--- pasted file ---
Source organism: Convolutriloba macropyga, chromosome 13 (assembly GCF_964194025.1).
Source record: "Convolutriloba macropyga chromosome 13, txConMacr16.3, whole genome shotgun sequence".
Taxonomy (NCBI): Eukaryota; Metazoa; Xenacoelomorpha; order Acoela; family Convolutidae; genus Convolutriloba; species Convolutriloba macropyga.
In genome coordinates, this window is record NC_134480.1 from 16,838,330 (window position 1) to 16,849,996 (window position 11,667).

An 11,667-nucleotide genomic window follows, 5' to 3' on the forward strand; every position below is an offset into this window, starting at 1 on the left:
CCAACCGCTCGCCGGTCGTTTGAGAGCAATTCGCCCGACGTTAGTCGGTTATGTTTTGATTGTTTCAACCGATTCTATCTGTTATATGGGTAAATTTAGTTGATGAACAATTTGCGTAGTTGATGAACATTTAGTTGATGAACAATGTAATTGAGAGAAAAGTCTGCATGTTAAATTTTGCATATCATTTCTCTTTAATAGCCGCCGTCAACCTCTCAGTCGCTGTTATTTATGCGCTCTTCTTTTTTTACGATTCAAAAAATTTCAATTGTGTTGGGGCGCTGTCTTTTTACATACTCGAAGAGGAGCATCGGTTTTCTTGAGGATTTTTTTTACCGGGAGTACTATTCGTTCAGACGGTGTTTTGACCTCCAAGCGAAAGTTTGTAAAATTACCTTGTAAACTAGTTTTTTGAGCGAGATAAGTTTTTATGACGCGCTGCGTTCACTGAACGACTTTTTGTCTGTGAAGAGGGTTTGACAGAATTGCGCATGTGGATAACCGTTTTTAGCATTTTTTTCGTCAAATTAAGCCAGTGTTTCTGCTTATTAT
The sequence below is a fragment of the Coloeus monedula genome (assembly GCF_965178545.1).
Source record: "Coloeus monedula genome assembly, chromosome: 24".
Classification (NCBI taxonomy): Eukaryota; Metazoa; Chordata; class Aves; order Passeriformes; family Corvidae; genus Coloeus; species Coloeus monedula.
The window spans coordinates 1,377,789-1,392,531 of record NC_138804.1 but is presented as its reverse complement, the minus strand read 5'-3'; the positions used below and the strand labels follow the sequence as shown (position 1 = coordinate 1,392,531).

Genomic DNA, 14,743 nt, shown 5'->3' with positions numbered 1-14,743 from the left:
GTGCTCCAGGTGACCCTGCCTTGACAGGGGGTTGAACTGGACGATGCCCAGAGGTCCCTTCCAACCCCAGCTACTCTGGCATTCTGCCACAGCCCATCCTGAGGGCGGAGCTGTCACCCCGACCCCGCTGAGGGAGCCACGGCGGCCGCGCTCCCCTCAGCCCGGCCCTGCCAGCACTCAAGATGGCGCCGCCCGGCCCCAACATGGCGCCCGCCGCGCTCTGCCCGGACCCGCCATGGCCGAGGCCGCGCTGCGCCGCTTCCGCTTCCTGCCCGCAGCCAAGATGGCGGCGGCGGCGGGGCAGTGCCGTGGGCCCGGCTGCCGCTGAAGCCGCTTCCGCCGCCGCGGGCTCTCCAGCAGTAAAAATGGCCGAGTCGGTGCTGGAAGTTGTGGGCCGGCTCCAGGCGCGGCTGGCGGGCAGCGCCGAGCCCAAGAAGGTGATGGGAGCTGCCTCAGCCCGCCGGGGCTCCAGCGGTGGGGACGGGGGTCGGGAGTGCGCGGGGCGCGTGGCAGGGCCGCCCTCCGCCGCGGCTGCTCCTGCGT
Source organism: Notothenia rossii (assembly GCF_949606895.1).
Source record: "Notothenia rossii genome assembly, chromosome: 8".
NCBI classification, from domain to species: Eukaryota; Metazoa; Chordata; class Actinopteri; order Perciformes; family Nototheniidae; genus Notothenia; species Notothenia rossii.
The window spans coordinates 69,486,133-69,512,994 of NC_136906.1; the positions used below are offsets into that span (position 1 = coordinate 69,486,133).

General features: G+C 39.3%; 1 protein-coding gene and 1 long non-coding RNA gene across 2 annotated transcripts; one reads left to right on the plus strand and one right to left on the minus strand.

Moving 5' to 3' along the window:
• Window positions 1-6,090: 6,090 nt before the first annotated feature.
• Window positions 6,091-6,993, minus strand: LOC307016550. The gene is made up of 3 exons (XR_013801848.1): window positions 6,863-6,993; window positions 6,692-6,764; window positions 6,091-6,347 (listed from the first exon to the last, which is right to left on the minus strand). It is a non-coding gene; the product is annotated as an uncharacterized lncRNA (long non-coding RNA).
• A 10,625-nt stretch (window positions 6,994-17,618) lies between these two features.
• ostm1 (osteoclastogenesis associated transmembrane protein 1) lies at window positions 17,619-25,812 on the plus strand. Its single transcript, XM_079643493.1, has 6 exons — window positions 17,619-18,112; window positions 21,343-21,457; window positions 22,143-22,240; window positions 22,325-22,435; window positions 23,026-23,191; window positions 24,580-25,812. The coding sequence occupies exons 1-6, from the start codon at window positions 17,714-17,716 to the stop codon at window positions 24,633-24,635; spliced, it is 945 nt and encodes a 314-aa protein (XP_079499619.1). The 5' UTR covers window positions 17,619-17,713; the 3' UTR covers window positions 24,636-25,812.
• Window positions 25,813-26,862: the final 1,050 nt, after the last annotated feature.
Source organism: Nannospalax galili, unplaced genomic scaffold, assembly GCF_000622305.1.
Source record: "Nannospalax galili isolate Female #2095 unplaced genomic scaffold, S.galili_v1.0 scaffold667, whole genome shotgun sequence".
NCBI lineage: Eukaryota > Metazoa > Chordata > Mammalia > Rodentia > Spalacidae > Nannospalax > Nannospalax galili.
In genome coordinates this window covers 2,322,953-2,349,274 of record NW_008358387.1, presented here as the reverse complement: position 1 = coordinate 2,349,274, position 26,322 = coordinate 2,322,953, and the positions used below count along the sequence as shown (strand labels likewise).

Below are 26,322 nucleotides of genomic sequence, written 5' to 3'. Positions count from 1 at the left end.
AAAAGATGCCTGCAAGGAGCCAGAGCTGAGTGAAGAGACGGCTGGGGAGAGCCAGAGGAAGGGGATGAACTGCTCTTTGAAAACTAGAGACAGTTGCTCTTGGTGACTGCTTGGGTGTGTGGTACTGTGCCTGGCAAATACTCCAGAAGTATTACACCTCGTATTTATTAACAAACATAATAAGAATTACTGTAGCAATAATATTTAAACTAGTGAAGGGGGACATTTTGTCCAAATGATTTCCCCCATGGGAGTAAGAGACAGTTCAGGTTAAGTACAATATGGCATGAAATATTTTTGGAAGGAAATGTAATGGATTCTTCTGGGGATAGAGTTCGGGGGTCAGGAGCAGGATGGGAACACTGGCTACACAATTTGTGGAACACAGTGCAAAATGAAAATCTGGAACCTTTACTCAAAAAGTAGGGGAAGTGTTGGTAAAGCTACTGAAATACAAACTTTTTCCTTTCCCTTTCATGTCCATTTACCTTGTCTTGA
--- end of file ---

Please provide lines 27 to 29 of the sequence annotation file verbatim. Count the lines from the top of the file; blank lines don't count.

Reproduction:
In genome coordinates this window covers 2,322,953-2,349,274 of record NW_008358387.1, presented here as the reverse complement: position 1 = coordinate 2,349,274, position 26,322 = coordinate 2,322,953, and the positions used below count along the sequence as shown (strand labels likewise).

Below are 26,322 nucleotides of genomic sequence, written 5' to 3'. Positions count from 1 at the left end.
AAAAGATGCCTGCAAGGAGCCAGAGCTGAGTGAAGAGACGGCTGGGGAGAGCCAGAGGAAGGGGATGAACTGCTCTTTGAAAACTAGAGACAGTTGCTCTTGGTGACTGCTTGGGTGTGTGGTACTGTGCCTGGCAAATACTCCAGAAGTATTACACCTCGTATTTATTAACAAACATAATAAGAATTACTGTAGCAATAATATTTAAACTAGTGAAGGGGGACATTTTGTCCAAATGATTTCCCCCATGGGAGTAAGAGACAGTTCAGGTTAAGTACAATATGGCATGAAATATTTTTGGAAGGAAATGTAATGGATTCTTCTGGGGATAGAGTTCGGGGGTCAGGAGCAGGATGGGAACACTGGCTACACAATTTGTGGAACACAGTGCAAAATGAAAATCTGGAACCTTTACTCAAAAAGTAGGGGAAGTGTTGGTAAAGCTACTGAAATACAAACTTTTTCCTTTCCCTTTCATGTCCATTTACCTTGTCTTGA